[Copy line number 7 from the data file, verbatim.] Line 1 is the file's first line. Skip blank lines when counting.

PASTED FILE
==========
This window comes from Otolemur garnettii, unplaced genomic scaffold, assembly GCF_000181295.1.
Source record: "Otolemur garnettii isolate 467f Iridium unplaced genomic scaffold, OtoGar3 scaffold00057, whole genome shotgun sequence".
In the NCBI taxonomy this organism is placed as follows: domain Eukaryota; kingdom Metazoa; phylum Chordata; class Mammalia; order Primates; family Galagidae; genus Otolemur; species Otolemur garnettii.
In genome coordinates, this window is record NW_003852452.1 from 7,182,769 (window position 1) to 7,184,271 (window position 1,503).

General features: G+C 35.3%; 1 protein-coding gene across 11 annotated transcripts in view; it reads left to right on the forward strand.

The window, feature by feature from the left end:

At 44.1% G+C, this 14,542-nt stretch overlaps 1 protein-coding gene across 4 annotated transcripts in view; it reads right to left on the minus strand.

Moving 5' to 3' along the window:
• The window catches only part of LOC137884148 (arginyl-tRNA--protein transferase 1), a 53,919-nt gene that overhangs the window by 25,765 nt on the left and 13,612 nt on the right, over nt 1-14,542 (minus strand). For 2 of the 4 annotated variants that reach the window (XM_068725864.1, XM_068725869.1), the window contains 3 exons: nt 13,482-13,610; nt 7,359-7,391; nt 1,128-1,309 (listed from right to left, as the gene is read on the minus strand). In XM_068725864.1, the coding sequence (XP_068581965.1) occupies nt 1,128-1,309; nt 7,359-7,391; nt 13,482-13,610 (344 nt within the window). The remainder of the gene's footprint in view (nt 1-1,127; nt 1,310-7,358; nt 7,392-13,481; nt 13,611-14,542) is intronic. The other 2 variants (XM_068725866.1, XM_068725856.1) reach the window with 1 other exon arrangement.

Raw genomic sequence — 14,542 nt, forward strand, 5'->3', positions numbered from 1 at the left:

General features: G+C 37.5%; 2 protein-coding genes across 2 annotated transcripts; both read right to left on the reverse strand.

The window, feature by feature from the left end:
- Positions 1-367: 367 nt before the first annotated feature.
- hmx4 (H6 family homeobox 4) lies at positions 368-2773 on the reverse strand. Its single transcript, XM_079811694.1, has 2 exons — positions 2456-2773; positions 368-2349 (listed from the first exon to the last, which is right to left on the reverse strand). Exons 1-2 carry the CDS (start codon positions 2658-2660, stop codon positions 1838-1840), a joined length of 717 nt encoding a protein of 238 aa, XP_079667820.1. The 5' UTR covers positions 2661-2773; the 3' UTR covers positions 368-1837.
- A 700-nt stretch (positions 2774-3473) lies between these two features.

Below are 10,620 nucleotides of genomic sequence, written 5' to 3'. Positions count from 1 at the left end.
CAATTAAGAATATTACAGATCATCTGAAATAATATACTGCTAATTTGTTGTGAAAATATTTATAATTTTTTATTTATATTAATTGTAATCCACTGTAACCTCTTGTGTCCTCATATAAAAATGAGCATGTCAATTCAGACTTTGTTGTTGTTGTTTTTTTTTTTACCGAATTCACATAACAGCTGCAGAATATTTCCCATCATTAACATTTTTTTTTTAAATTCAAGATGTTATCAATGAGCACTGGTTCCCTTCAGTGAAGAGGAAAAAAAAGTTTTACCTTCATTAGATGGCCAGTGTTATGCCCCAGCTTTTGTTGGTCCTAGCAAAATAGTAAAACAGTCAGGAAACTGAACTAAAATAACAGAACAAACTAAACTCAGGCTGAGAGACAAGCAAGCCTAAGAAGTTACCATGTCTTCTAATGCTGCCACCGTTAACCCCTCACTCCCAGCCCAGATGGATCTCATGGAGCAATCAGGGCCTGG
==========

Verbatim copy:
At 44.1% G+C, this 14,542-nt stretch overlaps 1 protein-coding gene across 4 annotated transcripts in view; it reads right to left on the minus strand.